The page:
7. Pin right sides together and then stitch along the TOP of Block #6 first.

  8. Remove the duvet top from the machine.
  9. Pin Block #6 to the right side of Blocks #2 and #3.
  10. Drop your needle back in at the exact corner point and continue the seam all the way to the bottom edge of block #3.

Duvet envelope back

  1. Find the three 96½” panels: the main Mint panel and the two Luna side panels.
  2. With right sides together, pin a side panel to the left and the right of the center panel.
  3. Stitch both long seams with a ⅝” seam allowance
    NOTE: We used a ⅝” seam allowance because these cuts are WOF (width of fabric). A ⅝” seam allowance insures none of the selvedge will be exposed next to the seam
  4. Press the seams towards the side panels.
  5. Cut 22″ from one end of this three-panel unit. 
  6. Across one end of this 22″ three-panel unit, make a 2″ double fold hem. To do this, fold under the raw edge 2″ and press. Fold under an additional 2″ and press again.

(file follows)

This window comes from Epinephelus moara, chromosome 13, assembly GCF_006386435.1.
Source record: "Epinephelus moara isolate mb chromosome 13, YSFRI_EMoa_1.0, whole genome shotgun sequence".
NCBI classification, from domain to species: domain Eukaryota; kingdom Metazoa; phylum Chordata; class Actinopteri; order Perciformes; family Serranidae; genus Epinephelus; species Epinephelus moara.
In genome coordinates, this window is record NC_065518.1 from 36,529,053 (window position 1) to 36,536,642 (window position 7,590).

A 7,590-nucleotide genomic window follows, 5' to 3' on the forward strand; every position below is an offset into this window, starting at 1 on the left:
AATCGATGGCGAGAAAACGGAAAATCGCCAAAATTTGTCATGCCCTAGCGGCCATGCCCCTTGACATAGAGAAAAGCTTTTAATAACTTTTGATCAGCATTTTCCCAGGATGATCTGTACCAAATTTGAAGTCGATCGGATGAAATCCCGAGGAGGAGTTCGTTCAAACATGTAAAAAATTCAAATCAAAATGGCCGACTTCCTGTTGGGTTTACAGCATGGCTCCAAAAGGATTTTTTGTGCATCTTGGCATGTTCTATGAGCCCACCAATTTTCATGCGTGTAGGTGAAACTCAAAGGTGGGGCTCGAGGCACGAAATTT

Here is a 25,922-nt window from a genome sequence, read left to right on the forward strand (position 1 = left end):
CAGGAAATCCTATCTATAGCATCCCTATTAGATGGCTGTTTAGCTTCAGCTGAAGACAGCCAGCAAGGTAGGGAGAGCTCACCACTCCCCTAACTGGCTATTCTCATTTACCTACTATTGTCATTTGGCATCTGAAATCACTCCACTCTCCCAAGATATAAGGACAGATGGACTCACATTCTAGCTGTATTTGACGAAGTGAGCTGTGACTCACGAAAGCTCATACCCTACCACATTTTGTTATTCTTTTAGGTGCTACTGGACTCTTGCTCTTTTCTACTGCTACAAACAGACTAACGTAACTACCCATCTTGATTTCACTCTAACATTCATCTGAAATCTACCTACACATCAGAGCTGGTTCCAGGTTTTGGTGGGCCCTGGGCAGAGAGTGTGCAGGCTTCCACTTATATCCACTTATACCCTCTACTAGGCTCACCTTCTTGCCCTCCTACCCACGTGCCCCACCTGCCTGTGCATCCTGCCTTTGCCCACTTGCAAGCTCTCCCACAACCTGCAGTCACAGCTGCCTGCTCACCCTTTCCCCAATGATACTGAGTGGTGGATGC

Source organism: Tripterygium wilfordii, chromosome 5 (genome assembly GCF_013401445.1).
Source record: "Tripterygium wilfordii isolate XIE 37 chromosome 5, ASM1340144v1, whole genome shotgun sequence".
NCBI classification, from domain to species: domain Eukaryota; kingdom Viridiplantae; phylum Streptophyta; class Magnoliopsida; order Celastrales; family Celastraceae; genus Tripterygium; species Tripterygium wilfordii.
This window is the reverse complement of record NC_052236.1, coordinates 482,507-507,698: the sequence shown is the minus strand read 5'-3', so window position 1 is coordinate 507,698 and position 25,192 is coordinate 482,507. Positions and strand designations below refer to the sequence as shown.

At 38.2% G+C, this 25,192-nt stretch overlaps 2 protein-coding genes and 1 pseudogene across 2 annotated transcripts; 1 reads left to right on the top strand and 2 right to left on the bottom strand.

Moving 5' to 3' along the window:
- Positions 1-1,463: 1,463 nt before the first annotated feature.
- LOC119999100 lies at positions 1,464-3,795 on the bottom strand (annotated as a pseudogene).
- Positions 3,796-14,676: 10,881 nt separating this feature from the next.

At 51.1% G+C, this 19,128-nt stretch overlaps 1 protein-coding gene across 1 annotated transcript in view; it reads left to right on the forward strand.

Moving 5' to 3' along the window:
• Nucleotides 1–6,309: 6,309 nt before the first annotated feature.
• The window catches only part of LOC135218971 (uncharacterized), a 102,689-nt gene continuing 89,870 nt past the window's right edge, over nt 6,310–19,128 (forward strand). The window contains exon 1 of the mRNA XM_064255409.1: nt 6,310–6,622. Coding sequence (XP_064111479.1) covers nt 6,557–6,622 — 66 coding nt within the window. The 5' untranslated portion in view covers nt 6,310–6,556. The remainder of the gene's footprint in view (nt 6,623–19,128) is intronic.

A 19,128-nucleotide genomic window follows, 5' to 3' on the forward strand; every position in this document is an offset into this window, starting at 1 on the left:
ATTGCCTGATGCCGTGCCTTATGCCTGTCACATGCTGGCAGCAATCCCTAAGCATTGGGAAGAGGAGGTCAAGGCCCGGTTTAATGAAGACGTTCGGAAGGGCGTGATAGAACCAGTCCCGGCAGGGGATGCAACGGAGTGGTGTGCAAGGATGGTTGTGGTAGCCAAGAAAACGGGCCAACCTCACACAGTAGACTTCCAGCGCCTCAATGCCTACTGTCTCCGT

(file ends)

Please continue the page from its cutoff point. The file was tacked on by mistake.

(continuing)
7. Topstitch across the full width, staying close to the inside folded edge.
  8. Following the instructional manual for your machine, make SIX 2″ horizontal buttonholes. The buttonholes should be centered top to bottom within the hem and evenly spaced across the width. We placed ours from both sides at 10″, 22″ and 35″.
  9. Across one end of remaining long three-panel unit, make a 1″ double fold hem. To do this, fold under the raw edge ½” and press. Fold under an additional ½” and press again.
  10. Topstitch across the full width, staying close to the inside folded edge.

Assembling front to back

  1. The final assembly is very similar to making a giant envelop back pillow.